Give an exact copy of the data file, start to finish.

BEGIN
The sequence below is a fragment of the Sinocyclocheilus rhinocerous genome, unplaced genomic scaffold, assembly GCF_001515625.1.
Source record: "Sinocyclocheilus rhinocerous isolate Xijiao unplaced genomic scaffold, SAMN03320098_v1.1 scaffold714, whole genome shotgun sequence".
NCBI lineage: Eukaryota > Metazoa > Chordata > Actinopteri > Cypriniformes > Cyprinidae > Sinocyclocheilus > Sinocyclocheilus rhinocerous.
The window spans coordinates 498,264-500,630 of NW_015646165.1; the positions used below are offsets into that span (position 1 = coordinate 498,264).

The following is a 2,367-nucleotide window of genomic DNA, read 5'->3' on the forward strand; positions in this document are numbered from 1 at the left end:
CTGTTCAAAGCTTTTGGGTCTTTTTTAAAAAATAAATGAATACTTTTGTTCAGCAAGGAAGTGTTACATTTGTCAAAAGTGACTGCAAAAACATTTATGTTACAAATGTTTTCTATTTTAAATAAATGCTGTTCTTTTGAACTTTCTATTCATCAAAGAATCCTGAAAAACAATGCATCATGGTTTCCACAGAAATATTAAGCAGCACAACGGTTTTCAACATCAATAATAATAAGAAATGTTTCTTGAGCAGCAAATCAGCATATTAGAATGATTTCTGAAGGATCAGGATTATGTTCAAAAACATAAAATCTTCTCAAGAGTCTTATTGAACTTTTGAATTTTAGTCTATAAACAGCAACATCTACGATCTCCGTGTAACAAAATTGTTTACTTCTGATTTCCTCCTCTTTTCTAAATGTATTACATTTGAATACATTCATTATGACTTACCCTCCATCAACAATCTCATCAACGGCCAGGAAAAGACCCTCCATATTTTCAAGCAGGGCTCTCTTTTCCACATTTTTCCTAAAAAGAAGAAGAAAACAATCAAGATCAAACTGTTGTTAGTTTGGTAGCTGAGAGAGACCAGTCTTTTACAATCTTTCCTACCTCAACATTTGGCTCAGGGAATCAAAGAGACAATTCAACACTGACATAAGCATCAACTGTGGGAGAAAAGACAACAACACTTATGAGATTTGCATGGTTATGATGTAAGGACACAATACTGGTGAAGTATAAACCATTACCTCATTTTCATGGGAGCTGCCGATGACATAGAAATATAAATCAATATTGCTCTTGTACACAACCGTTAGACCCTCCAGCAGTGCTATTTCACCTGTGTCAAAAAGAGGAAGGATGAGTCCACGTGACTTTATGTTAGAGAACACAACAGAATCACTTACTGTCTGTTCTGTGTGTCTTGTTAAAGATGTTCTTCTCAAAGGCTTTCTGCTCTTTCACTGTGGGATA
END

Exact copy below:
The sequence below is a fragment of the Sinocyclocheilus rhinocerous genome, unplaced genomic scaffold, assembly GCF_001515625.1.
Source record: "Sinocyclocheilus rhinocerous isolate Xijiao unplaced genomic scaffold, SAMN03320098_v1.1 scaffold714, whole genome shotgun sequence".
NCBI lineage: Eukaryota > Metazoa > Chordata > Actinopteri > Cypriniformes > Cyprinidae > Sinocyclocheilus > Sinocyclocheilus rhinocerous.
The window spans coordinates 498,264-500,630 of NW_015646165.1; the positions used below are offsets into that span (position 1 = coordinate 498,264).

The following is a 2,367-nucleotide window of genomic DNA, read 5'->3' on the forward strand; positions in this document are numbered from 1 at the left end:
CTGTTCAAAGCTTTTGGGTCTTTTTTAAAAAATAAATGAATACTTTTGTTCAGCAAGGAAGTGTTACATTTGTCAAAAGTGACTGCAAAAACATTTATGTTACAAATGTTTTCTATTTTAAATAAATGCTGTTCTTTTGAACTTTCTATTCATCAAAGAATCCTGAAAAACAATGCATCATGGTTTCCACAGAAATATTAAGCAGCACAACGGTTTTCAACATCAATAATAATAAGAAATGTTTCTTGAGCAGCAAATCAGCATATTAGAATGATTTCTGAAGGATCAGGATTATGTTCAAAAACATAAAATCTTCTCAAGAGTCTTATTGAACTTTTGAATTTTAGTCTATAAACAGCAACATCTACGATCTCCGTGTAACAAAATTGTTTACTTCTGATTTCCTCCTCTTTTCTAAATGTATTACATTTGAATACATTCATTATGACTTACCCTCCATCAACAATCTCATCAACGGCCAGGAAAAGACCCTCCATATTTTCAAGCAGGGCTCTCTTTTCCACATTTTTCCTAAAAAGAAGAAGAAAACAATCAAGATCAAACTGTTGTTAGTTTGGTAGCTGAGAGAGACCAGTCTTTTACAATCTTTCCTACCTCAACATTTGGCTCAGGGAATCAAAGAGACAATTCAACACTGACATAAGCATCAACTGTGGGAGAAAAGACAACAACACTTATGAGATTTGCATGGTTATGATGTAAGGACACAATACTGGTGAAGTATAAACCATTACCTCATTTTCATGGGAGCTGCCGATGACATAGAAATATAAATCAATATTGCTCTTGTACACAACCGTTAGACCCTCCAGCAGTGCTATTTCACCTGTGTCAAAAAGAGGAAGGATGAGTCCACGTGACTTTATGTTAGAGAACACAACAGAATCACTTACTGTCTGTTCTGTGTGTCTTGTTAAAGATGTTCTTCTCAAAGGCTTTCTGCTCTTTCACTGTGGGATA